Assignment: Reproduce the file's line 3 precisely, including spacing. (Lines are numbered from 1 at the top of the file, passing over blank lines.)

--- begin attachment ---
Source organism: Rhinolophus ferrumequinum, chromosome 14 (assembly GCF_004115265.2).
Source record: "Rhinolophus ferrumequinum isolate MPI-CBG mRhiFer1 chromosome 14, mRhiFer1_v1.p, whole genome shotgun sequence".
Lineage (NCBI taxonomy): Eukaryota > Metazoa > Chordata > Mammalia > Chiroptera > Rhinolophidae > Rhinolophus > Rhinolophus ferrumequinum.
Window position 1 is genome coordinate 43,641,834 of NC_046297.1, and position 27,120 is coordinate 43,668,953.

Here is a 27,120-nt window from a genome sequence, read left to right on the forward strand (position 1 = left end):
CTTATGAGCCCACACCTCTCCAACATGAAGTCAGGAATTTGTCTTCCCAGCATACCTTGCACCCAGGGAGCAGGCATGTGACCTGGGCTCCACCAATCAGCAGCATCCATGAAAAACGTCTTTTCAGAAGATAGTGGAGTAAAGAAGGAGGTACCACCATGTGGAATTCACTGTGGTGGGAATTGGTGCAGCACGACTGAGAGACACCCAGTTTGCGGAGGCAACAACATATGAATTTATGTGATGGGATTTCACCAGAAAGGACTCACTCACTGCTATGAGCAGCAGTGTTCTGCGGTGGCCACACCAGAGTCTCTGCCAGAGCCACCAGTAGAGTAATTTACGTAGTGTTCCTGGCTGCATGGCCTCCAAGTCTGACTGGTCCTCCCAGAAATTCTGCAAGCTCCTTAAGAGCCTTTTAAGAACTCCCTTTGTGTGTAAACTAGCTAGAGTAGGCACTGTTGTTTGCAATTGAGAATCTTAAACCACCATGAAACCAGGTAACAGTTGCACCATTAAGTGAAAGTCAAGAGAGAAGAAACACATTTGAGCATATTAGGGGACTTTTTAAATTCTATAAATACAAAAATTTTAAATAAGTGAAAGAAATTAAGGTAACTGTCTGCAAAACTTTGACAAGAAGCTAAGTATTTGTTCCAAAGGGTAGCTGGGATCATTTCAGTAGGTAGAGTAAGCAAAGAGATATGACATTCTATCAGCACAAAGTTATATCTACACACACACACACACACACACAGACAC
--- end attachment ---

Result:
Lineage (NCBI taxonomy): Eukaryota > Metazoa > Chordata > Mammalia > Chiroptera > Rhinolophidae > Rhinolophus > Rhinolophus ferrumequinum.